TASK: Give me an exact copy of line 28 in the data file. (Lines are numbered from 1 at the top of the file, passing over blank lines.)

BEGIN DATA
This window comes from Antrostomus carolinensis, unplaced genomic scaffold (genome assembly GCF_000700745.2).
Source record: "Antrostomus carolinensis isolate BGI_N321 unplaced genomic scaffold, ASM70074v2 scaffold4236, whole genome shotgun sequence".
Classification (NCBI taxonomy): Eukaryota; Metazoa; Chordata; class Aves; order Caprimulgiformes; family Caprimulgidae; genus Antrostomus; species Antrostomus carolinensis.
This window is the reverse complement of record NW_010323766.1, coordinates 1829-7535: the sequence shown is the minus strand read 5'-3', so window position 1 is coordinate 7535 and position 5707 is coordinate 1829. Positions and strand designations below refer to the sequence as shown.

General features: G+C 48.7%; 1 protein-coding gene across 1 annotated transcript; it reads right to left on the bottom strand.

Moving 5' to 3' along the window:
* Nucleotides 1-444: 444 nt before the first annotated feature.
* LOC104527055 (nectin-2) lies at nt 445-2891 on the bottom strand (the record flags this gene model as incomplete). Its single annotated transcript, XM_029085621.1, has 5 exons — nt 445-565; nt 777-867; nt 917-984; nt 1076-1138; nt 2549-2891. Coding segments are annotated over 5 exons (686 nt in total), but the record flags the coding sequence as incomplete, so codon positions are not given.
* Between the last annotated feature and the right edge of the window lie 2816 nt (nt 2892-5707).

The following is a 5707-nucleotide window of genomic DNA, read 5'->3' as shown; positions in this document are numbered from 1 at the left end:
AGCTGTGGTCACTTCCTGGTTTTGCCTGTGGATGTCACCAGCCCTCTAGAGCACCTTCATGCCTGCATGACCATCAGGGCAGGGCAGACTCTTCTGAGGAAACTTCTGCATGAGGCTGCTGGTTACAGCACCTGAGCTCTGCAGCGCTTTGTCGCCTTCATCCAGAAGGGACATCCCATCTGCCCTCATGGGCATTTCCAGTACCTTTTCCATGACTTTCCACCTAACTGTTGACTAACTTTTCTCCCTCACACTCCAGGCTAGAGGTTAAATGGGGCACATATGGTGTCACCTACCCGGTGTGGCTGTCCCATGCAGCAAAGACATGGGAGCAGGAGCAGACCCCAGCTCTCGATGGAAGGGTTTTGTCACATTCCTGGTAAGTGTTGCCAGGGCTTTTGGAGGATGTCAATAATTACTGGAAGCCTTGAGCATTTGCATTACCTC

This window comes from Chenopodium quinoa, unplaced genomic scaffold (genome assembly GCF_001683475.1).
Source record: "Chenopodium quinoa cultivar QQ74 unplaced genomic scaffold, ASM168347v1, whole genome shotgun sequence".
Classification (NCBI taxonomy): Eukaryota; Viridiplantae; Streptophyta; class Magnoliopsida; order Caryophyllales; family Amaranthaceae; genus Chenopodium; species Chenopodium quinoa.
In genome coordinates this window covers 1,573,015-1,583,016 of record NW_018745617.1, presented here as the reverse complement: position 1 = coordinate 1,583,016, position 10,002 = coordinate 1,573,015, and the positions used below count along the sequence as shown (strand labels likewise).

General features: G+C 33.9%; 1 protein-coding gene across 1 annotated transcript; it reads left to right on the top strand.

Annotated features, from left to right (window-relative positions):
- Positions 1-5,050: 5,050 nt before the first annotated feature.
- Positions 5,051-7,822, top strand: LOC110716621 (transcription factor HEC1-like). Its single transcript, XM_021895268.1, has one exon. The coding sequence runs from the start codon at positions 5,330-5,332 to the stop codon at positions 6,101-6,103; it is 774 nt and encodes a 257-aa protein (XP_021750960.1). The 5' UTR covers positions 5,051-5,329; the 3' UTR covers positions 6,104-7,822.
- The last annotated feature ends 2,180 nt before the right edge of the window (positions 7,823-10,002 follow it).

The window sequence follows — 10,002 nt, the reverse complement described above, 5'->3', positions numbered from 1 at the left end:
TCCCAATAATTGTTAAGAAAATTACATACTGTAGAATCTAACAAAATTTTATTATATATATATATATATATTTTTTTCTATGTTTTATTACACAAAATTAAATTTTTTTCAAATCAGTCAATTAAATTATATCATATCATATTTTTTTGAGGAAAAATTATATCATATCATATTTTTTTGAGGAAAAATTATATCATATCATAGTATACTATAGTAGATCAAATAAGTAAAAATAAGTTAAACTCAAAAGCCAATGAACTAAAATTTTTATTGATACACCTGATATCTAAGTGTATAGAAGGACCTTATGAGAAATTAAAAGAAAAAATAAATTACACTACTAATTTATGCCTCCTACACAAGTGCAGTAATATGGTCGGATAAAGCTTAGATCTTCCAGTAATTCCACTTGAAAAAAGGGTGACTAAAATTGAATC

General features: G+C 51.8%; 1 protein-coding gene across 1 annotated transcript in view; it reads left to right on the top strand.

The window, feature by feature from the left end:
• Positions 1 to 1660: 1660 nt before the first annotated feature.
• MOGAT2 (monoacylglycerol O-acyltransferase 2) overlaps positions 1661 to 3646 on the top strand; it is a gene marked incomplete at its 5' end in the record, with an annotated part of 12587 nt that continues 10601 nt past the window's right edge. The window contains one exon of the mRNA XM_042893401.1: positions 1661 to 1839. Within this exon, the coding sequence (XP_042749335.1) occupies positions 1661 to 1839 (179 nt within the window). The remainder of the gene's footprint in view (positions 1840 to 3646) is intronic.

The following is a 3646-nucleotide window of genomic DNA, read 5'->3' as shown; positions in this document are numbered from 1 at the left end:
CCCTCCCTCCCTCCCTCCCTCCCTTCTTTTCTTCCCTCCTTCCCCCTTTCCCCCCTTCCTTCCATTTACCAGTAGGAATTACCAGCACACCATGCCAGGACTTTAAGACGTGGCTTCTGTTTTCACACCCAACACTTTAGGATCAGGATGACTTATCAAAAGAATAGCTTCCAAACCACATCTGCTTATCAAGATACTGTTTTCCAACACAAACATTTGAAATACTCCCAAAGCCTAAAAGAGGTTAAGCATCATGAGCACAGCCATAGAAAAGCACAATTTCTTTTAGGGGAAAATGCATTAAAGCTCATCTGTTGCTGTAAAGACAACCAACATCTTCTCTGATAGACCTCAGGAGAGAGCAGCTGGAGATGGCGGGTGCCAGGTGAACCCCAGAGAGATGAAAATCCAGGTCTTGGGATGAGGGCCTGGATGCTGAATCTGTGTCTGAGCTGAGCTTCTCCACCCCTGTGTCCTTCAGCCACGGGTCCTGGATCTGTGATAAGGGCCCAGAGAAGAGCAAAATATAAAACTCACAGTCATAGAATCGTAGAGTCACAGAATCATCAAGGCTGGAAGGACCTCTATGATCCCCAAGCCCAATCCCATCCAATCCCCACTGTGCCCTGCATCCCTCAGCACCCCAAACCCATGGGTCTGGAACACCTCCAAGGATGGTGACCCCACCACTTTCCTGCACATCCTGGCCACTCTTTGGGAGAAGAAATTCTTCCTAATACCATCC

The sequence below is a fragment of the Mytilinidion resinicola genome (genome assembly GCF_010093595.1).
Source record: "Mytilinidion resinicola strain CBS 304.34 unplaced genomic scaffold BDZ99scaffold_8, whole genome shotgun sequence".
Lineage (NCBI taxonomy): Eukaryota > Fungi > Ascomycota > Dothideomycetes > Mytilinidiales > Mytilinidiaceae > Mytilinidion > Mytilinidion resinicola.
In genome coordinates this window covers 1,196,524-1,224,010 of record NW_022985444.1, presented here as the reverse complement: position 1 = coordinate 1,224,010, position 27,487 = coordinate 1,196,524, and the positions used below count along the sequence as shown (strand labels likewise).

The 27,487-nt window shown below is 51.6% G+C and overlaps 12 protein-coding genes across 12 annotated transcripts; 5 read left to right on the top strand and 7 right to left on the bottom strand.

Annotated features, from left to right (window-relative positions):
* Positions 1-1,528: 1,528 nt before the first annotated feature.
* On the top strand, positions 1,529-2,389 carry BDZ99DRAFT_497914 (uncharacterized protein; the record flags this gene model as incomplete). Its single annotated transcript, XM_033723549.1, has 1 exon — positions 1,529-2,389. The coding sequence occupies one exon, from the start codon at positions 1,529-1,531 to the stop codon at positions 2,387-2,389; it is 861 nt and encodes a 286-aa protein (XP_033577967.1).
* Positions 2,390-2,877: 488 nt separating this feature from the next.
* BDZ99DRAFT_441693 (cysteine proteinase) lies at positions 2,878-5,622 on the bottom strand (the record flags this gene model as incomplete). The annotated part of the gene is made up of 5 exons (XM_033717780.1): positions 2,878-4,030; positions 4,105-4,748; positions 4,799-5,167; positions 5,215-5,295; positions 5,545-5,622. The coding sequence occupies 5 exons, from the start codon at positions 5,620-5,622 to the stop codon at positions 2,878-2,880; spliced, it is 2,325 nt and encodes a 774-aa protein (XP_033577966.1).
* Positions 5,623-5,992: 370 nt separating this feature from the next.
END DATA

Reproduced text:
CCCTCCCTCCCTCCCTCCCTCCCTTCTTTTCTTCCCTCCTTCCCCCTTTCCCCCCTTCCTTCCATTTACCAGTAGGAATTACCAGCACACCATGCCAGGACTTTAAGACGTGGCTTCTGTTTTCACACCCAACACTTTAGGATCAGGATGACTTATCAAAAGAATAGCTTCCAAACCACATCTGCTTATCAAGATACTGTTTTCCAACACAAACATTTGAAATACTCCCAAAGCCTAAAAGAGGTTAAGCATCATGAGCACAGCCATAGAAAAGCACAATTTCTTTTAGGGGAAAATGCATTAAAGCTCATCTGTTGCTGTAAAGACAACCAACATCTTCTCTGATAGACCTCAGGAGAGAGCAGCTGGAGATGGCGGGTGCCAGGTGAACCCCAGAGAGATGAAAATCCAGGTCTTGGGATGAGGGCCTGGATGCTGAATCTGTGTCTGAGCTGAGCTTCTCCACCCCTGTGTCCTTCAGCCACGGGTCCTGGATCTGTGATAAGGGCCCAGAGAAGAGCAAAATATAAAACTCACAGTCATAGAATCGTAGAGTCACAGAATCATCAAGGCTGGAAGGACCTCTATGATCCCCAAGCCCAATCCCATCCAATCCCCACTGTGCCCTGCATCCCTCAGCACCCCAAACCCATGGGTCTGGAACACCTCCAAGGATGGTGACCCCACCACTTTCCTGCACATCCTGGCCACTCTTTGGGAGAAGAAATTCTTCCTAATACCATCC